After multiple failed attempts to legalise medical marijuana, this bill may finally get over the line – and soon.
Access to medical cannabis in Alabama is extremely limited. “Carly’s Law”, which was passed in 2014, permitted the University of Alabama at Birmingham to provide CBD oil to children with debilitating seizures as part of a clinical study. In 2016, “Leni’s Law” was passed to provide an affirmative defence to patients possessing CBD to treat certain debilitating conditions.
Other legislation has been introduced over the years such as HB 243, which wasn’t successful. Alabama’s House has been seen as the place where cannabis legislation goes to die, until now.
Last week, Members approved Senate Bill 46 with a 68 to 34 vote. SB46, which would establish the Compassion Act, had already passed muster in the Senate with little fuss.
Under the legislation, regulated medical cannabis access would be available to patients with qualifying conditions based on a physician’s recommendation. While smoking, vaping or edible forms of medical marijuana won’t be permitted; lozenges, patches, oils and capsules will be.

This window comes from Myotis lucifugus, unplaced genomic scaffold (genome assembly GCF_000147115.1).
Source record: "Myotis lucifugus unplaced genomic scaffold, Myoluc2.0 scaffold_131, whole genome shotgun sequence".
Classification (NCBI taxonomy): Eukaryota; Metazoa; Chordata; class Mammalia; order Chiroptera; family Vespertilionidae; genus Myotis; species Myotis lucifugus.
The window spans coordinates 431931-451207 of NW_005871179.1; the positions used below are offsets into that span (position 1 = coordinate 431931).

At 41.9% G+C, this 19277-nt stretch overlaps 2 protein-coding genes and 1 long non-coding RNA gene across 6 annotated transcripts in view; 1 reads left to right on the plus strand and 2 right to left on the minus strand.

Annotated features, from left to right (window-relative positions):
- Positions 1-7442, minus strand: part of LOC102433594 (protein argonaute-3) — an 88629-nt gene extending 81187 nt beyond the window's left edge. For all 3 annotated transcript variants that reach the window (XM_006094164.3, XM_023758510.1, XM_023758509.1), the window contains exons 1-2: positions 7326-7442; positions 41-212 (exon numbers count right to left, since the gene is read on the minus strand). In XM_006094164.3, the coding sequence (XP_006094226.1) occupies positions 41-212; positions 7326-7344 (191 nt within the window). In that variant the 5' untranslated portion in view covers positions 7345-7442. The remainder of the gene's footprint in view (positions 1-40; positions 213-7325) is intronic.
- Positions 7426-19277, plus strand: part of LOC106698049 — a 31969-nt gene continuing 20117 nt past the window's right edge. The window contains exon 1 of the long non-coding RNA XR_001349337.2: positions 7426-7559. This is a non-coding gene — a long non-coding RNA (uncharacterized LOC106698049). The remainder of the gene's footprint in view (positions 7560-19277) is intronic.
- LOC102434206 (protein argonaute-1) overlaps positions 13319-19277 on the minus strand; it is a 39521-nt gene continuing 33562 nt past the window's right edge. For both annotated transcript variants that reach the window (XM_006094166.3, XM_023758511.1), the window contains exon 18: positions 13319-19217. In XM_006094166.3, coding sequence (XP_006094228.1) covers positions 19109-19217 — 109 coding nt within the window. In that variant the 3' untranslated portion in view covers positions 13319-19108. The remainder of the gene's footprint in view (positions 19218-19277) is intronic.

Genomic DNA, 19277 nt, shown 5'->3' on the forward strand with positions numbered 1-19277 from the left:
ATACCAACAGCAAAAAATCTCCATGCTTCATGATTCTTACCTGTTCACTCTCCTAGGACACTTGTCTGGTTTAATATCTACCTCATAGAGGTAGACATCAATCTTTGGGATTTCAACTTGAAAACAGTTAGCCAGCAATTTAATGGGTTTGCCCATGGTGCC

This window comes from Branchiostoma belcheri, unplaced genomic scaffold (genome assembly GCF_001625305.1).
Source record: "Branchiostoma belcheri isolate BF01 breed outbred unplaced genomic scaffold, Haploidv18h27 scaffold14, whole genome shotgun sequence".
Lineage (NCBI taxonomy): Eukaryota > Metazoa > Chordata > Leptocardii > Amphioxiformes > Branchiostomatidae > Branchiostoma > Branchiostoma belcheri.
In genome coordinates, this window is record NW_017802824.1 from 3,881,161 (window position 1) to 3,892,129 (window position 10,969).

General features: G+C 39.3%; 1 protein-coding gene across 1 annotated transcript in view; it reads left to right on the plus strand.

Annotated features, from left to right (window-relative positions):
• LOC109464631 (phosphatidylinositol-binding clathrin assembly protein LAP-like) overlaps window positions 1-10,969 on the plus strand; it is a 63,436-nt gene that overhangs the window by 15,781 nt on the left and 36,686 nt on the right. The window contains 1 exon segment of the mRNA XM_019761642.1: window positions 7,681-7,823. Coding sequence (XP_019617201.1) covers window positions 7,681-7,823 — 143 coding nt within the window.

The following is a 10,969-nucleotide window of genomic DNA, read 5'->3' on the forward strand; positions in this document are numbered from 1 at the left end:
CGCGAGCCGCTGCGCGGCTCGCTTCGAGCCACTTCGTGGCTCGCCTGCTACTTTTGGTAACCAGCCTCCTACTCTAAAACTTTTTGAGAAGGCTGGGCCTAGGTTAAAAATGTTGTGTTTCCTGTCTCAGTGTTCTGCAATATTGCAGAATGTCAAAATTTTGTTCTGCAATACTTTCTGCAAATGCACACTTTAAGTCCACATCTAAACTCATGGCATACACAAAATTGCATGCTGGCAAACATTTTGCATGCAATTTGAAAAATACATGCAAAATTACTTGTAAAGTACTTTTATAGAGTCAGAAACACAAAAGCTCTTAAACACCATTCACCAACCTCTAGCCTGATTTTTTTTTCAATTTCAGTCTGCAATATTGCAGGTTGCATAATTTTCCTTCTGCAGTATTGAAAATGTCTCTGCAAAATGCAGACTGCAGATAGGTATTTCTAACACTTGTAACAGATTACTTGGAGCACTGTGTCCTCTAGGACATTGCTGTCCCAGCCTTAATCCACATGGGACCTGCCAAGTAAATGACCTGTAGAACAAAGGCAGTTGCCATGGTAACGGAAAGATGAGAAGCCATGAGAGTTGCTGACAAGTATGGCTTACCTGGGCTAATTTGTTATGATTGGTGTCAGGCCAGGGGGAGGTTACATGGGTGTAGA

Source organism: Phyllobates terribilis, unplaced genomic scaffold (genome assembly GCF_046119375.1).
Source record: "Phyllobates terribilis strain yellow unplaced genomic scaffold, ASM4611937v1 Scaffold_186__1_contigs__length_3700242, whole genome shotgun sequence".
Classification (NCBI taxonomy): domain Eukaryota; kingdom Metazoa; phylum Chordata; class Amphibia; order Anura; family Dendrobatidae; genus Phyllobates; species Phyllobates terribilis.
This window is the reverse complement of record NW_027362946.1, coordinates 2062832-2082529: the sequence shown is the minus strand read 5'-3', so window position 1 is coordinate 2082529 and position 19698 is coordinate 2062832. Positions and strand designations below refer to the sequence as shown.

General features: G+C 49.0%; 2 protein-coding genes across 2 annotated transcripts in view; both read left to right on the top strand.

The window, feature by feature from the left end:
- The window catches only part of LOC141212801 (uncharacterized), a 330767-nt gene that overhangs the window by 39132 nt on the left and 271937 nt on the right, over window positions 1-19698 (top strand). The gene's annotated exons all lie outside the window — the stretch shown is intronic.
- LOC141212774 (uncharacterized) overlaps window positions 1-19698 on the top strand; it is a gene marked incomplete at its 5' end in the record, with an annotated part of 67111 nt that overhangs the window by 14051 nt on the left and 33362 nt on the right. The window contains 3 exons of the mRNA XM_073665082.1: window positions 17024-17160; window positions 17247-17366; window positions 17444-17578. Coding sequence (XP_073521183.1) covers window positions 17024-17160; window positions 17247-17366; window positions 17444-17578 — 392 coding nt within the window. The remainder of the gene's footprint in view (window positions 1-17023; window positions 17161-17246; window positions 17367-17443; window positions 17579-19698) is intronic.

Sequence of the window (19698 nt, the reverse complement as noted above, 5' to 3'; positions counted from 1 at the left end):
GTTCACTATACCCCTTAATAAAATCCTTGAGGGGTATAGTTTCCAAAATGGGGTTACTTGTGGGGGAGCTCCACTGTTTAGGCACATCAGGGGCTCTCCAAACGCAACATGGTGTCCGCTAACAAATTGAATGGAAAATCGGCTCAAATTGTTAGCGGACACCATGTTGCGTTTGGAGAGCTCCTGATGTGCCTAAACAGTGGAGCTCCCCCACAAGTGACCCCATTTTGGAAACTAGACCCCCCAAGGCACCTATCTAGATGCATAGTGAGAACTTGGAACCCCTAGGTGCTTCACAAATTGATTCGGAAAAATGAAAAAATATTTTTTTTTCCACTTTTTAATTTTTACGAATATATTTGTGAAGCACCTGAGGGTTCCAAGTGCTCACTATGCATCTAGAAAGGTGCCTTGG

The wide-ranging legislation would also among other things establish the Alabama Medical Cannabis Commission. It also clearly notes the legislation is not to provide for or enable recreational use of marijuana in the State.
While things are looking very promising, this isn’t a done deal yet.
The House made some minor amendments that needed be approved by the Senate, one of the proposed changes being renaming it to “Darren Wesley ‘Ato’ Hall Compassion Act.” Rep. Laura Hall sponsored a medical marijuana bill decades ago after her son Darren died of AIDS – she believed medical marijuana could have helped him.
The Senate gave the green light to the amendments on Thursday night, so now the legislation has headed to Governor Kay Ivey’s desk for her signature – or otherwise. It’s not clear where Governor stands on this legislation, but in 2019 she signed a bill into law to create a commission to study medical marijuana effects and that also renewed Carly’s Law.
Press Secretary for the Governor Gina Maiola has been reported as stating the Governor will review the legislation with the diligence it deserves.